Sometimes the Holy Spirit just breaks into the moment. It might be during a specific prayer period or it could be as you go about your day to day activities. In such moments, we become aware that our lives are about more than surface appearances. We awaken to the mystery at the heart of all things, and our lives radiate with the pure light of Jesus Christ. Our hearts rest in these moments of grace as we experience a deeper way of living and being.
We want to experience this joy forever, and in a sense such delights are foretaste of heaven. They give us a glimmer of what being with God in eternity must be all about. We don’t manufacture nor create such moments; rather we receive them with gratitude and wonder. This is the nature of God’s grace. It is unearned.
This does not mean, however, that we are completely passive to such in-breakings of the Spirit. By living a virtuous life and creating the space for God’s activity, we carefully prepare the way for such moments of rest. There is a certain alternation in the spiritual life. These consolations are meant to build us up and strengthen us so that we can face the desolations which are inevitable. Those desolations, in turn, strengthen and stretch the heart so that we can return and drink deeper from the well of contemplation.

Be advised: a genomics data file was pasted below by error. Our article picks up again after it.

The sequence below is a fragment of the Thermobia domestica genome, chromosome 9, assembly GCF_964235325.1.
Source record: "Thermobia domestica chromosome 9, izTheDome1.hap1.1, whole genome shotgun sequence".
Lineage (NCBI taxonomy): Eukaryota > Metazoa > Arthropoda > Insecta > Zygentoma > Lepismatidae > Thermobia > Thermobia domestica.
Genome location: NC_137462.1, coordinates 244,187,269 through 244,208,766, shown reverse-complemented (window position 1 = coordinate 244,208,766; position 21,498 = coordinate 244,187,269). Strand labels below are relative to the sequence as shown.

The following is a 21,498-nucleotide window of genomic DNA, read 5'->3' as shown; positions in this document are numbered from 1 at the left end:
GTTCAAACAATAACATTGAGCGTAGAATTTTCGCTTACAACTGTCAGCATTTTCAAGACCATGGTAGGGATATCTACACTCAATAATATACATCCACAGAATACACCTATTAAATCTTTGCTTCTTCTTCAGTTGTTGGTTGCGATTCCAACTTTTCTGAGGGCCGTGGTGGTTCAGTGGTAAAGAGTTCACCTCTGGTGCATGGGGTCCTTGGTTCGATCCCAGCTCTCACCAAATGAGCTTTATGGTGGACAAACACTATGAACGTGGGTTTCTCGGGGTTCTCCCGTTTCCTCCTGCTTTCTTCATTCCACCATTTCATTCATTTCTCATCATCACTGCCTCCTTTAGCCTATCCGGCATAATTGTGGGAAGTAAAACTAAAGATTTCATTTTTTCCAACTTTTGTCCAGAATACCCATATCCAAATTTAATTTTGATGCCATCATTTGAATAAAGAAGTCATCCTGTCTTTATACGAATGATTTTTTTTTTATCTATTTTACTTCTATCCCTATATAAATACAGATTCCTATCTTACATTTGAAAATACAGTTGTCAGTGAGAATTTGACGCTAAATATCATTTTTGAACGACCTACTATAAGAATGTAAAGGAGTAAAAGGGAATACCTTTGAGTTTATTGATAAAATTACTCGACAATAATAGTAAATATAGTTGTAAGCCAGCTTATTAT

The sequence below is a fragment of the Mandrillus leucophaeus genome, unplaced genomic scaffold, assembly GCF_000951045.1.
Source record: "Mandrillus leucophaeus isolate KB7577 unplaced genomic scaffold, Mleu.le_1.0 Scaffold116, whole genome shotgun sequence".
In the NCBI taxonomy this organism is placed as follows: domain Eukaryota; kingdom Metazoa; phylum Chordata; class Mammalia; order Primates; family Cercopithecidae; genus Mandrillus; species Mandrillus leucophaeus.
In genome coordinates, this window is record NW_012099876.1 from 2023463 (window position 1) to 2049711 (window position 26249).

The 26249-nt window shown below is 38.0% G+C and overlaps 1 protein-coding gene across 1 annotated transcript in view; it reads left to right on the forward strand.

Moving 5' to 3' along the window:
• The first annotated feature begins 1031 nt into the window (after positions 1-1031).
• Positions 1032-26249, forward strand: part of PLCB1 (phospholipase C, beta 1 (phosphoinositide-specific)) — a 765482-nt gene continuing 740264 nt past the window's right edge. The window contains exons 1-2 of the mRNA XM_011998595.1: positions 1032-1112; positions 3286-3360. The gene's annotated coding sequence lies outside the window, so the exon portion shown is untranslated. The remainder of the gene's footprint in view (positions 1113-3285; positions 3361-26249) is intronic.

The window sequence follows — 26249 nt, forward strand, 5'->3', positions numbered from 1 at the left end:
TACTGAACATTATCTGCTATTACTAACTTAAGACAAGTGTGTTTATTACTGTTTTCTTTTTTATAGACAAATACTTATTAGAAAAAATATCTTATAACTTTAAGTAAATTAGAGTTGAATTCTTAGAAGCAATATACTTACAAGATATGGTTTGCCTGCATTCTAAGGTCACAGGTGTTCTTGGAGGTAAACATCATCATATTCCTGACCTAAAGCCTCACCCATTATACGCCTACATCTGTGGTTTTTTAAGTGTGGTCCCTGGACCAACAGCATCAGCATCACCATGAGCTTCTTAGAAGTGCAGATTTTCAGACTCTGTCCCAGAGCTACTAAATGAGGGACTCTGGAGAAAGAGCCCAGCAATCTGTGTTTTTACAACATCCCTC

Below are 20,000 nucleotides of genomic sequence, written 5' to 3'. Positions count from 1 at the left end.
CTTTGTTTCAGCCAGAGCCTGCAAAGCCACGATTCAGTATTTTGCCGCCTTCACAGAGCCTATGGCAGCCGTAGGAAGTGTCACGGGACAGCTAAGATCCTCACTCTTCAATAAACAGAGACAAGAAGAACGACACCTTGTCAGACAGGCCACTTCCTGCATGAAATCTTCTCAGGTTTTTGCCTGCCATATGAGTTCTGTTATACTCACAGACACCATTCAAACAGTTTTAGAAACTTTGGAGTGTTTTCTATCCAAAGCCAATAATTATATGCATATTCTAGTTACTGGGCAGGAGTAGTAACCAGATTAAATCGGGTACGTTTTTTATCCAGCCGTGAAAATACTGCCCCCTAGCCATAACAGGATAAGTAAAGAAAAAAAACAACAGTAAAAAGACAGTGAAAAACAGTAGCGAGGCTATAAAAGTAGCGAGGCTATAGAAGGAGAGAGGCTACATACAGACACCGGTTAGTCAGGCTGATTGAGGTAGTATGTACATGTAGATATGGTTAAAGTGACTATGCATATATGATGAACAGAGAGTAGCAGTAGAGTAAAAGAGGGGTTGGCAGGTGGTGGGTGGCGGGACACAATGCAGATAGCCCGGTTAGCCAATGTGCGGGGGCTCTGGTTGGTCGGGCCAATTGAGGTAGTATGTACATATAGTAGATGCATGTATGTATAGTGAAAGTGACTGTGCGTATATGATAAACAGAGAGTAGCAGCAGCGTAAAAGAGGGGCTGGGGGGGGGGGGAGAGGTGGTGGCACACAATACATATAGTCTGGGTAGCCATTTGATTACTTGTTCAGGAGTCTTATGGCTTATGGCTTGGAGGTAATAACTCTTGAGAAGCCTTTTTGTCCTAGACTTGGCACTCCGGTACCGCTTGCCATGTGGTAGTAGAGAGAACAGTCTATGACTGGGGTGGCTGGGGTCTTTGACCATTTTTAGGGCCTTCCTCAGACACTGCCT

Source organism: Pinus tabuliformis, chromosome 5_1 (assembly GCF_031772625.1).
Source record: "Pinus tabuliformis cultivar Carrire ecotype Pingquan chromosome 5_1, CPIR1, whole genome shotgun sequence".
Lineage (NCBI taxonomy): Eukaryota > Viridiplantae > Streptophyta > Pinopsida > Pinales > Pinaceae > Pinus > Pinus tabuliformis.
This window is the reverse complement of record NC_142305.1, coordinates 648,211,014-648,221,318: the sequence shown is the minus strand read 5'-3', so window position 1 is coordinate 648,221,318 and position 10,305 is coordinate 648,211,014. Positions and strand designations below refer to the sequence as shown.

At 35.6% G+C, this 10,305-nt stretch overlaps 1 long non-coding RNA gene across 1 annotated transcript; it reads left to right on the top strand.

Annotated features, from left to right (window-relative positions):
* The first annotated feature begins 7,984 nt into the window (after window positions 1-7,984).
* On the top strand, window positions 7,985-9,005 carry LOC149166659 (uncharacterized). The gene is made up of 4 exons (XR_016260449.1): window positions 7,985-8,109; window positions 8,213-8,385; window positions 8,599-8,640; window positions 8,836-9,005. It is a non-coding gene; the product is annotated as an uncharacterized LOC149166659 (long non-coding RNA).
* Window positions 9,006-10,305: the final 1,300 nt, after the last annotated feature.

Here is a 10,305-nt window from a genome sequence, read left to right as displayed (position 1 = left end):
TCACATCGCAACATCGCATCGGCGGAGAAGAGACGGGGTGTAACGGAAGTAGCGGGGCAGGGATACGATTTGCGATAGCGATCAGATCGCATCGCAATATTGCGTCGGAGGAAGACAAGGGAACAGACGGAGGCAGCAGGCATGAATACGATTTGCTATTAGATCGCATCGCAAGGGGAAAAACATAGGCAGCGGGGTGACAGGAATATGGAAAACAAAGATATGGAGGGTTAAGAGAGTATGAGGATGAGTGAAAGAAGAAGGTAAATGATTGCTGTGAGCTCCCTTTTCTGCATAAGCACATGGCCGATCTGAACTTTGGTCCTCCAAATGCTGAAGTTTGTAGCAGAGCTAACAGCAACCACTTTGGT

The detachment that saints such as St. John of the Cross call for is not anti- consolations as if feeling good was a bad thing, but rather a willingness to allow the Lord to move us from consolation into desolation and back again. As we let the Lord lead us through this cycle, careful not to cling to the past, we soon begin to experience deep peace in both states. Our desolations try us without shaking our confidence and our consolations lead to gratitude instead of selfishness and egocentricity.
The key is that we must learn to let go of our preferences. St. John of the Cross has a simple antidote to this that can be a helpful mental exercise. He advises that instead of preferring the most comfortable and consoling, we should choose the most difficult. Although such wisdom can and has been abused, if correctly applied it can be a great aid. It challenges us to consider whether we tend to make our decisions based more on our personal comforts or on doing God’s will. This does not mean that doing God’s will is always unpleasant, but rather it is an invitation to live in the freedom of Christ, a freedom in which the criteria of our actions is not personal preference but perfect obedience to the Father’s plan. Such interior freedom is the true path to happiness.